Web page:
I had put off reading this book for the longest time because I thought it'd be morbid and dark and well, it is a bit dark, but it is also fascinating. I was also surprised by how short the book is. I was expecting a full novel and got a short story instead but I ain't disappointed at all as it is a wonderful tale and well-written too, although obviously the style is somewhat archaic. Dr Jekyll is a young, nice and well-mannered scientist who would like to let his wild side loose every now and then. And so he creates a potion that separates the good and evil in a human soul. When he drinks it, the good and mild Dr Jekyll turns into the evil and foul Mr Hyde. Jekyll sets up money and residence for Hyde and even mentions him in his will, which will prompt his lawyer to find out more about this mystery. However, soon the scientist loses control of his bad side with disastrous consequences. The novel is about the presence of both good and evil within all human beings and how these two sides are constantly struggling with each other inside us. There are times when all of us are tempted to do something we know we shouldn't, to satisfy our own wants and needs without worrying about the consequences and if someone else gets hurt in the process. But doing that would make us lose our sense of self, our place in a community and the love and respect of our fellow human beings. This book is a wonderful reminder of how we need to constantly balance both sides daily and, although it can be a bit patronizing at times, it's overall a well-written story with a strong message.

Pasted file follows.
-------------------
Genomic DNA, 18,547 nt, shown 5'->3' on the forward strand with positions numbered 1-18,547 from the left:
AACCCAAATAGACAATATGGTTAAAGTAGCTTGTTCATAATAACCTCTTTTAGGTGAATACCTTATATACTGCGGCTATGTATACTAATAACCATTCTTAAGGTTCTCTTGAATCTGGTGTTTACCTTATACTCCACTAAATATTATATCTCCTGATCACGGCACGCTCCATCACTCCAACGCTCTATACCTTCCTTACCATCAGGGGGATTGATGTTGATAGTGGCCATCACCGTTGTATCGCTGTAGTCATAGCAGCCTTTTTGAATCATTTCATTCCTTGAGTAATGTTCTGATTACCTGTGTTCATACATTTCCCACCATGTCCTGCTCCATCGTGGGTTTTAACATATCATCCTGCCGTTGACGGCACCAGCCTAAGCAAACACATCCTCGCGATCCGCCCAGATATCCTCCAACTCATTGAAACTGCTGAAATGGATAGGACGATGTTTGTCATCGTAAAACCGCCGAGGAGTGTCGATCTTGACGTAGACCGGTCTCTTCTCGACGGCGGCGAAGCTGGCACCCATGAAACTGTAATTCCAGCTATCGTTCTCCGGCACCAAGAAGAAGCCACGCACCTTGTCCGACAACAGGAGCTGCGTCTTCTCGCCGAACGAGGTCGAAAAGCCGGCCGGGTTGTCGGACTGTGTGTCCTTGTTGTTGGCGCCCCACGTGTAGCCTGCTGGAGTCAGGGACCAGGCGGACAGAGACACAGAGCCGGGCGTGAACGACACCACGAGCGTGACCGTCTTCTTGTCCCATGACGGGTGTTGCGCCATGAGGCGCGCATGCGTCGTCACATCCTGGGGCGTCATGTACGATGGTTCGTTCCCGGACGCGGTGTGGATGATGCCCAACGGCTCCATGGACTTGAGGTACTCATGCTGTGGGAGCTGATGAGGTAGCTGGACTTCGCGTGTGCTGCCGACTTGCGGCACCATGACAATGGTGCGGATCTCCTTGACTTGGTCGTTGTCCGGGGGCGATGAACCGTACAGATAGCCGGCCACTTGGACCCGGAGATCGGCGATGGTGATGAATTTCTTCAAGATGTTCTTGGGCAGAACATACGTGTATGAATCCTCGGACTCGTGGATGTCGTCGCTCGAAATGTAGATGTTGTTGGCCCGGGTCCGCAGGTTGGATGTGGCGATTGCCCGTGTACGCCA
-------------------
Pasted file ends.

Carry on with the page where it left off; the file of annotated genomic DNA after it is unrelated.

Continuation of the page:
Available at: amazon.com
Have you read any of these books? What did you think of them?
Another contemporary image of Anne Boleyn?